Well, this one's really key because it's no good saying, well, I'm going to have a system in just for my staff. If I have to keep a totally separate system running because it doesn't cover non-staff and by non-staff it could be cleaners. For example, again, most people have that outsourced in a lot of places and ultimately, wouldn't it be nice if my authentication system also covered my door entry system, because again, we've removed or retired another system, but if you're going to do that, how the cleaners going to get into the building because you don't employ them. So again, it's strategic. Think about those kinds of things. And ultimately the final one is integration with people management. Ultimately, if you are thinking about an authentication system and you say, well, we are going to be the system of record for people's authentication. I think if you go and talk to HR and the HR board member, they will turn around to you and say, no, we are the, the system of record for people in this business. So as much as it think they might be for access to systems, you will get into an argument with HR very quickly. So again, my advice to you based on, on, on bitter experience is the first thing you should do when you're thinking about this strategy is go make friends with HR.
So issues to consider, will you be a strategic benefit to the entire business? This is, this is about being seen by the business as being a strategic benefit. So key systems. Yep. Absolutely. Or do you need a hybrid strategy? Are you going to support B bring your own device in which case, which devices are you going to support? Yeah. Which OSS, which legacy versions are you going to support? Are you going to want to add machine learning around analytics? And I'd argue with you, you are, because that is the future for actually upping the quality of the risk decision you make about whether you're going to let someone access systems is this part of a KM strategy. So what, what are you going to use for your consumers? Is it going to be a separate system or actually could we use the same system for both? That would be really nice because we've eliminated another system. The ultimate test is do our users. I'm going to turn this question around. Do I use this thing that we have reduced friction for them? So again, look at it from the point of view of your customers, your users, have you reduced friction for them and then look at it from the point of view, if you're not working in security, you're working in it.
Is this going to improve overall security? Can you sell it to the CSO, the chief information security officer, and then to the board, how are you going to deal with privileged access management or Pam strategy? Again, those questions that you need to ask yourself is a big, if you put a system in, is he going to be a single point of failure? In other words, if it gets hacked or goes down, do you lose access to everything across your entire organization? So again, nasty questions you should go out and ask as part of that RFQ, how are you going to deal with bringing your own device users who upgrade their devices? And I don't know whether this translates, but in, in Britain we tend to call this a, a break glass strategy. In other words, if something goes catastrophic, really wrong, how are you going to break the safety glass and get access to that back end into your systems. In other words, if you're, if everything else goes down and you actually need to get into that server to let's say, shut it down. How are you going to do that? If everything else has failed out there. And ultimately in any system that you go out and purchase, understand what is actually at the back end? Is it something on premise? Is it a hybrid solution? Is it something totally in the cloud very quickly?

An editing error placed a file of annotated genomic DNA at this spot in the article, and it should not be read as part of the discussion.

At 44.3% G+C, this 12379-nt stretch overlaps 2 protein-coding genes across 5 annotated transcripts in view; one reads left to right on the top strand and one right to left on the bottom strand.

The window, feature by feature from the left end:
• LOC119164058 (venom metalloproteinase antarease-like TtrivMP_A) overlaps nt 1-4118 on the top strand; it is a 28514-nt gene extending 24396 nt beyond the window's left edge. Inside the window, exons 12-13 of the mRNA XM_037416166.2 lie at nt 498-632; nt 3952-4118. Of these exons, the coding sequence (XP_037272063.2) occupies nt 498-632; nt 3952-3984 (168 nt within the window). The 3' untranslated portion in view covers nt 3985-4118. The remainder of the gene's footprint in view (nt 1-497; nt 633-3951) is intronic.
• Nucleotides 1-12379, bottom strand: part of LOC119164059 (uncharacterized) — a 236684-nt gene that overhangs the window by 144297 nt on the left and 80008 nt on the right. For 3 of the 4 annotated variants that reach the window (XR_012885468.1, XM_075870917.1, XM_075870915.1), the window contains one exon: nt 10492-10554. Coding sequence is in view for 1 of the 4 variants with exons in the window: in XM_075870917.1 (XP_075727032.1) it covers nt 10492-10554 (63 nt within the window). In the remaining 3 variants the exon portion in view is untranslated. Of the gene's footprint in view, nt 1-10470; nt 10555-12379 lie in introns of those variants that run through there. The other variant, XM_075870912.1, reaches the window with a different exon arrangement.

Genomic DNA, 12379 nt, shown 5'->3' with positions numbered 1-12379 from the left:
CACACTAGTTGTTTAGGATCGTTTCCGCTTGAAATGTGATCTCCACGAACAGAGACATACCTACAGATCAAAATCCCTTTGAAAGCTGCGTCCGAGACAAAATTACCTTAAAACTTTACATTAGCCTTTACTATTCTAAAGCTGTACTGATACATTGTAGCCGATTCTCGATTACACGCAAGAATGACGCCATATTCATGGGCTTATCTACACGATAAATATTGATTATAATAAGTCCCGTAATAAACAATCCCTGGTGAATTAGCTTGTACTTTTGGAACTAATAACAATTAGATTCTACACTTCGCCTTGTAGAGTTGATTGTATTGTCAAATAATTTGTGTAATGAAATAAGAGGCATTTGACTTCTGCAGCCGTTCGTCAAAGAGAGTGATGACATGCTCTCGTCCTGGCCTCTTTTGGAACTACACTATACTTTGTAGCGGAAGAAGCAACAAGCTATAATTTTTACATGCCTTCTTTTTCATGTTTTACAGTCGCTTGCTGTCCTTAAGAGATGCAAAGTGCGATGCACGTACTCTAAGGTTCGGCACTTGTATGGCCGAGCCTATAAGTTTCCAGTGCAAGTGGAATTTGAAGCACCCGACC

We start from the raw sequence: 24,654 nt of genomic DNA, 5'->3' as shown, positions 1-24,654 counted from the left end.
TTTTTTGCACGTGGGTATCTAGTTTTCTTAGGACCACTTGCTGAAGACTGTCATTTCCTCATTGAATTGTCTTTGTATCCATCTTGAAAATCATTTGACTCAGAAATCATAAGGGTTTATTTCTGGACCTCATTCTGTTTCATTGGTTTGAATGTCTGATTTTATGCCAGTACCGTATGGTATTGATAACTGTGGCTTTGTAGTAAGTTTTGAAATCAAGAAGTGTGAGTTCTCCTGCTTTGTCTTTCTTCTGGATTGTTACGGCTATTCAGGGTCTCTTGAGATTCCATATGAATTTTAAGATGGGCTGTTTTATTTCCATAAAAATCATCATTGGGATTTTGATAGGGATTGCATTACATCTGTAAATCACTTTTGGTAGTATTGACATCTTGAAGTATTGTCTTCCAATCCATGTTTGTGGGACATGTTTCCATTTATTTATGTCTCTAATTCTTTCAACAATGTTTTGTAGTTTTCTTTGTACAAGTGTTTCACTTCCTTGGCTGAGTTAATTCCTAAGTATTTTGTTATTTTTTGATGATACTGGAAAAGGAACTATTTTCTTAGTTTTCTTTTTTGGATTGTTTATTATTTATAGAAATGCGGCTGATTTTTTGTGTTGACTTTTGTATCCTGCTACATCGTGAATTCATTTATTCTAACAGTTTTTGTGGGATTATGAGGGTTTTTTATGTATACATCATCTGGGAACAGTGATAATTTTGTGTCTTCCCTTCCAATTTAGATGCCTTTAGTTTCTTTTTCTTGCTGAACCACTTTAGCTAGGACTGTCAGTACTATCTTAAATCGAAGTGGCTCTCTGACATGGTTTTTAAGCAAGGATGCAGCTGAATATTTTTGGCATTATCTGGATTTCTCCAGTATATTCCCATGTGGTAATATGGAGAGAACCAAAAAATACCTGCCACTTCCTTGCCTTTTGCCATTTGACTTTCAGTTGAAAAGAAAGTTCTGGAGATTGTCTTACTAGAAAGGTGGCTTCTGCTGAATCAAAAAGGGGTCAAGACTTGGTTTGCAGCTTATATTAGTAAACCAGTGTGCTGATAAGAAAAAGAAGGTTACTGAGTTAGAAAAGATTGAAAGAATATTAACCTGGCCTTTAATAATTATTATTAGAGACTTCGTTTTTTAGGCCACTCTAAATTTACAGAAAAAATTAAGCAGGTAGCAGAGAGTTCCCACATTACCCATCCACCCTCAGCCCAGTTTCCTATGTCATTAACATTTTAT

This is one of my favorites of how not to do it. This is, you know, we all know that people go out for a smoke. This was the escape fire escape door that everyone used for the, to go out for a smoke and guess what? They changed the code. So some joker thought, great, all these smokers need to get back into the building. So we taped to the door, the code. So it's very convenient. As you can see, passwordless done right, is more convenient than username and password. Yeah. It's more traditional than traditional to FFA. It allows leveraging of other authentication methods, built into many devices and ultimately it delivers you contextual access. This is the four W's and provide you the foundation for a normally detection. And I'm going to argue as an ex CSO from multiple large household names, it is more secure.
So in conclusion, greater flexibility for staff, absolutely frictionless. Is it ever going to be frictionless? It's certainly going to be reduced friction. So be careful of how you sell it within your organization. It's certainly going to be reduced fraction. And why, because of the, the fourth bullet on this list, step up authentication. We want actually to have a system whereby if we're doing risk-based access, then step up authentication is really key. In other words, our risk profile and what we're trying to do, NGOs are he's now to Al he, you know, Paul Simmonds is now trying to do something outside of our comfort zone. So we better actually step up the authentication and ask him for more validation that he is who he says he is. And we've already seen this with things like PDs too, and all the European legislation around finance, which is why I'm sure it's exactly the same in other countries, but certainly in the UK, if I want to log into my bank account, I can log in and I can look at how much money I've got.